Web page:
Administrative - Adjournments. Law Society of Upper Canada v Igbinosun
In Law Society of Upper Canada v Igbinosun (Ont CA, 2009) the court upheld an earlier Divisional Court ruling that a Law Society Hearing Panel had breached natural justice by failing to grant the appellant an adjournment when he had retained new counsel and, when subsequently proceeding in his absence, by failing to provide him with adequate Notice of the potential sanctions he might face. The Court of Appeal held that, since the adjournment refusal was unreasonable, the SPPA s.6(3)(a) requirement that the Notice state the "purpose of the hearing" was not avoided by the SPPA s.7(1) default provision that excused notice where the party did not attend the hearing.
. Sterling v. Guillame
In Sterling v. Guillame (Div Ct, 2021) the Divisional Court considered the law governing administrative adjournments:
 The authority to adjourn hearings is found in Rule 26 of the LTB’s Rules of Procedure. This, in turn, is authorized by s. 21 of the Statutory Powers Procedure Act, which provides that:. Tamayo v. Licence Appeal Tribunal
A hearing may be adjourned from time to time by a tribunal of its own motion or where it is shown to the satisfaction of the tribunal that the adjournment is required to permit an adequate hearing to be held. The SPPA also provides for proceedings in the absence of a party, in s. 7:
Where notice of an oral hearing has been given to a party to a proceeding in accordance with this Act and the party does not attend at the hearing, the tribunal may proceed in the absence of the party and the party is not entitled to any further notice in the proceeding. An administrative tribunal such as the LTB enjoys a wide latitude in deciding whether to grant or refuse an adjournment of a scheduled hearing. The decision is discretionary and the scope for judicial intervention is correspondingly limited: Flamboro Downs Holdings Ltd. v. I.B. of T.C.W. & H. of A., Local 879, 1979 CanLII 1669 (Div. Ct.).
In Tamayo v. Licence Appeal Tribunal (Div Court, 2023) the Divisional Court considers an appeal from a tribunal denial of an adjournment, which is an interlocutory administrative order. The court held that it lacked jurisdiction to consider the appeal and dismissed it both as a nullity and under R2.1 (frivolous and vexatious grounds). The case is interesting for the tactical choices that a party faces when dealing with a denial of a tribunal adjournment, including judicial review [para 6] and re-requesting adjournment at the commencement of the tribunal hearing [para 7]:
 Justice Corbett confirms the urgent case management teleconference held November 18, 2022.
 The appellant filed a notice of appeal from a decision and reconsideration decision of the LAT denying a request for adjournment of a hearing at the LAT scheduled to start November 21, 2022.
 The appellant takes the further position that the appeal to this court has the effect of staying the LAT proceedings. That, he argues, is the effect of the stay provisions in the SPPA. Counsel for the LAT argues that there is no jurisdiction in this court to hear the appeal, and thus the notice of appeal is, itself, a nullity, and the LAT could proceed with the hearing as scheduled on November 21, 2022.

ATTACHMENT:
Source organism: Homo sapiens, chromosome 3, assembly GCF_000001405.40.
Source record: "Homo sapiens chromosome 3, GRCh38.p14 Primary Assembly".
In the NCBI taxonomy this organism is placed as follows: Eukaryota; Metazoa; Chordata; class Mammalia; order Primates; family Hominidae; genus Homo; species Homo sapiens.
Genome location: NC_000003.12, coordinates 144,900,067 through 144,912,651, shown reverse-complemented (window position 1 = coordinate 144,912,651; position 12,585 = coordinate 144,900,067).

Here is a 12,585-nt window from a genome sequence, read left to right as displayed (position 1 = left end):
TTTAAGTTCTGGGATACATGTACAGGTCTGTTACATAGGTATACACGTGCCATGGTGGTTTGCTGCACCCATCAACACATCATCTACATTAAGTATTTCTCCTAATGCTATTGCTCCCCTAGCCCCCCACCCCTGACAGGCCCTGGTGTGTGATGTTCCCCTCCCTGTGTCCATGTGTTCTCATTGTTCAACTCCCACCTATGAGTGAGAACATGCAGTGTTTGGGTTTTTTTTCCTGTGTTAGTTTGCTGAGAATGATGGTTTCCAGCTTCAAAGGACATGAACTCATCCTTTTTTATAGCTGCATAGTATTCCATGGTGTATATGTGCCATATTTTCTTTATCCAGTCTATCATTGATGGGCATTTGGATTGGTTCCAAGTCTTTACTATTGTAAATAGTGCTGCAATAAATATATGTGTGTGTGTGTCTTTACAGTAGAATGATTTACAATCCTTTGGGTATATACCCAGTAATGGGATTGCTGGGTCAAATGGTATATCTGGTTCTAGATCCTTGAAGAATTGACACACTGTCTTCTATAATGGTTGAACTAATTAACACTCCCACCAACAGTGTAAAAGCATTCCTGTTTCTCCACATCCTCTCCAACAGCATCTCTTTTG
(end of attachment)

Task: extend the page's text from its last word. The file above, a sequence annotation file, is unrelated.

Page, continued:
On the question of jurisdiction, counsel for the applicant argued that the Divisional Court decision in Penney v. The Cooperators General Insurance Company, 2022 ONSC 3874 leaves the door open for an appeal in exceptional circumstances. I have dealt with that argument in Kahissay v. Intact Insurance, 2022 ONSC 6357: there is no jurisdiction in this court to hear an interlocutory appeal from LAT and that is the holding in Penney. Matheson J. has come to the same conclusion in another recent case in which applicant's counsel was also counsel [Allo v. Licence Appeal Tribunal, 2022 ONSC 6368].
 An applicant before the LAT may not obtain reversal of a decision denying an adjournment merely by filing a notice of appeal at the last minute. If this court has not had a reasonable opportunity to deal with the notice of appeal, then, as argued by counsel for LAT, it is open to LAT to conclude that the notice of appeal is a nullity and does not have the effect of staying the LAT proceedings. It is better, however, for this court to rule on the propriety of a notice of appeal filed with this court.
 In all the circumstances, this appeal is dismissed pursuant to R. 2.1 for the reasons set out in Penney and Kahissay. This decision is without prejudice to an application for judicial review. I would extend the time for such an application to be brought to December 16, 2022. In so directing, no inference should be drawn that I have ruled on any issues of mootness or prematurity respecting such an application. Also, as discussed in the teleconference, commencing an application for judicial review does not have the effect of staying the proceedings below. To obtain a stay pending hearing of the application for judicial review, the applicant would have to move for a stay. I declined to grant an interim stay and this court will not, in any event, schedule a stay motion prior to the hearing scheduled to commence on November 21, 2022.
 As acknowledged by counsel for LAT during the conference, it is open to a party to seek an adjournment from the LAT at the start of the hearing. There are currently no proceedings in this court that would ground such a request, and a proposed or commenced application for judicial review would not ground such a request in the absence of a stay order from this court. This does not preclude other bases for seeking an adjournment, and it would be for the LAT to adjudicate any adjournment request as part of its jurisdiction to control its own process in a manner consistent with principles of procedural fairness.